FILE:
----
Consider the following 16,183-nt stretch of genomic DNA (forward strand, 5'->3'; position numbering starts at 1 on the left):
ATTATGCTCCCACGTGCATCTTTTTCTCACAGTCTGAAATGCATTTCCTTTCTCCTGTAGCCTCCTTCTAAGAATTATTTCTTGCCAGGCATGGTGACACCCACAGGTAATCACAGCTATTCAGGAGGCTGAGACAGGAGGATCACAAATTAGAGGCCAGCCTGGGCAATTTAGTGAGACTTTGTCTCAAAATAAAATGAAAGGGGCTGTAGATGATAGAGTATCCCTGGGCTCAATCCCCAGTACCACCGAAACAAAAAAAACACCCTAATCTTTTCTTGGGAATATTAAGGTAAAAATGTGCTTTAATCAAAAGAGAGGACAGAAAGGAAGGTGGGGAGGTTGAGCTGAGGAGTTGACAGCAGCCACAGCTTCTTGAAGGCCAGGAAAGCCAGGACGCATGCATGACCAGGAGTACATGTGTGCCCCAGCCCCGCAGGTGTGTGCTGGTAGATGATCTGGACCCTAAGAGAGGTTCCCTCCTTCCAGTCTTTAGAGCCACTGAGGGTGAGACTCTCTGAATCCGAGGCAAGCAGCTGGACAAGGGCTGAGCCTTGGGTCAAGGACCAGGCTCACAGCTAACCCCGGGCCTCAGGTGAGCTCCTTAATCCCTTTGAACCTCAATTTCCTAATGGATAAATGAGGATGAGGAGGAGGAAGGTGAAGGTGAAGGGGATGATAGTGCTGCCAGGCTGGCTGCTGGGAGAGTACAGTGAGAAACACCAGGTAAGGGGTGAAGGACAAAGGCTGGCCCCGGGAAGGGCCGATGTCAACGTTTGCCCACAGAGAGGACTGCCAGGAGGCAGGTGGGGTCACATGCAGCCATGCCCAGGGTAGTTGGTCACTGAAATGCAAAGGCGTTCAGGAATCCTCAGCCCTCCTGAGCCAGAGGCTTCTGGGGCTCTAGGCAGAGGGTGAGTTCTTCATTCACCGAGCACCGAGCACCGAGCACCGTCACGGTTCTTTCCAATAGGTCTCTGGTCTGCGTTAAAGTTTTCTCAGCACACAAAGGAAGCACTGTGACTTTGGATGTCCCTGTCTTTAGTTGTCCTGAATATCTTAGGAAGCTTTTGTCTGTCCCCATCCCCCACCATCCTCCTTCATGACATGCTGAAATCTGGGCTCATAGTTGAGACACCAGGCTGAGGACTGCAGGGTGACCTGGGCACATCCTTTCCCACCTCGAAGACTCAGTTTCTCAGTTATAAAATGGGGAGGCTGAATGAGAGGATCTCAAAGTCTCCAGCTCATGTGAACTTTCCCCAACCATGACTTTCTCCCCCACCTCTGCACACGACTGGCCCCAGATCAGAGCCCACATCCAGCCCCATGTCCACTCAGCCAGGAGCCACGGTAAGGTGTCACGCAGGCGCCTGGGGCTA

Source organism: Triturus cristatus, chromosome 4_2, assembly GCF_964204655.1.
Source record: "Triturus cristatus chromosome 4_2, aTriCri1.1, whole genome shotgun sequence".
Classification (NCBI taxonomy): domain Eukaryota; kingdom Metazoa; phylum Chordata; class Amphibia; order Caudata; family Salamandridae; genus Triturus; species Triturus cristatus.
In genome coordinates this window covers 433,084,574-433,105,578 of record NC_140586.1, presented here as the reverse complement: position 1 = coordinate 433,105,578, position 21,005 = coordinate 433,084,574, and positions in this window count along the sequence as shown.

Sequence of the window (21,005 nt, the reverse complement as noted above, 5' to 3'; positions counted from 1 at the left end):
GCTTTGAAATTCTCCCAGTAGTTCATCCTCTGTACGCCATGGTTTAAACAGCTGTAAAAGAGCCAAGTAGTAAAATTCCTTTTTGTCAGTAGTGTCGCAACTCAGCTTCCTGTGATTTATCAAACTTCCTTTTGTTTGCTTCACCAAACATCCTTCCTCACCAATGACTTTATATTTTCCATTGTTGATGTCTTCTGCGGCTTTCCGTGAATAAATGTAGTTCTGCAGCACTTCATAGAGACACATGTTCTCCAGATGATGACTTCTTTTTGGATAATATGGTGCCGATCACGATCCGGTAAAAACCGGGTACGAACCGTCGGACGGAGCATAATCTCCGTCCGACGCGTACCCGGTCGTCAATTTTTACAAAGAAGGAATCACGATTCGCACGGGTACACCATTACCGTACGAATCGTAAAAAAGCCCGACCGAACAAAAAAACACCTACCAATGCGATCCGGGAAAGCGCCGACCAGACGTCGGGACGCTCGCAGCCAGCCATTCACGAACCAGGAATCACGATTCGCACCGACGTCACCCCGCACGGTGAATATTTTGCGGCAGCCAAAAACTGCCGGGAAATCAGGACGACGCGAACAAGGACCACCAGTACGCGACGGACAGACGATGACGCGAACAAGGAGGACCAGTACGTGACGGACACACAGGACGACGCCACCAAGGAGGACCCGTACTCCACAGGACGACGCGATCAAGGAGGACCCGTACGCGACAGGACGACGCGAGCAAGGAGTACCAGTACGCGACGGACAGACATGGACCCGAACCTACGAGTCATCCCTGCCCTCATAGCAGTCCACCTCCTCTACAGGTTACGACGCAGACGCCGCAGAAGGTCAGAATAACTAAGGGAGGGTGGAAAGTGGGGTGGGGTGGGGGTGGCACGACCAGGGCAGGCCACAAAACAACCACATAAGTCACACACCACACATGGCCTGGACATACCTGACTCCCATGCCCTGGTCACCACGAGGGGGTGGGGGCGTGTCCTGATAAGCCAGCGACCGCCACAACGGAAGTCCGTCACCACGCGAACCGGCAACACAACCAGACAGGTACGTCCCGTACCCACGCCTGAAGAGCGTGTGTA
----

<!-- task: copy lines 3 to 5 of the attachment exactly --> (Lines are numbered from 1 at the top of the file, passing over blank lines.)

Source organism: Triturus cristatus, chromosome 4_2, assembly GCF_964204655.1.
Source record: "Triturus cristatus chromosome 4_2, aTriCri1.1, whole genome shotgun sequence".
Classification (NCBI taxonomy): domain Eukaryota; kingdom Metazoa; phylum Chordata; class Amphibia; order Caudata; family Salamandridae; genus Triturus; species Triturus cristatus.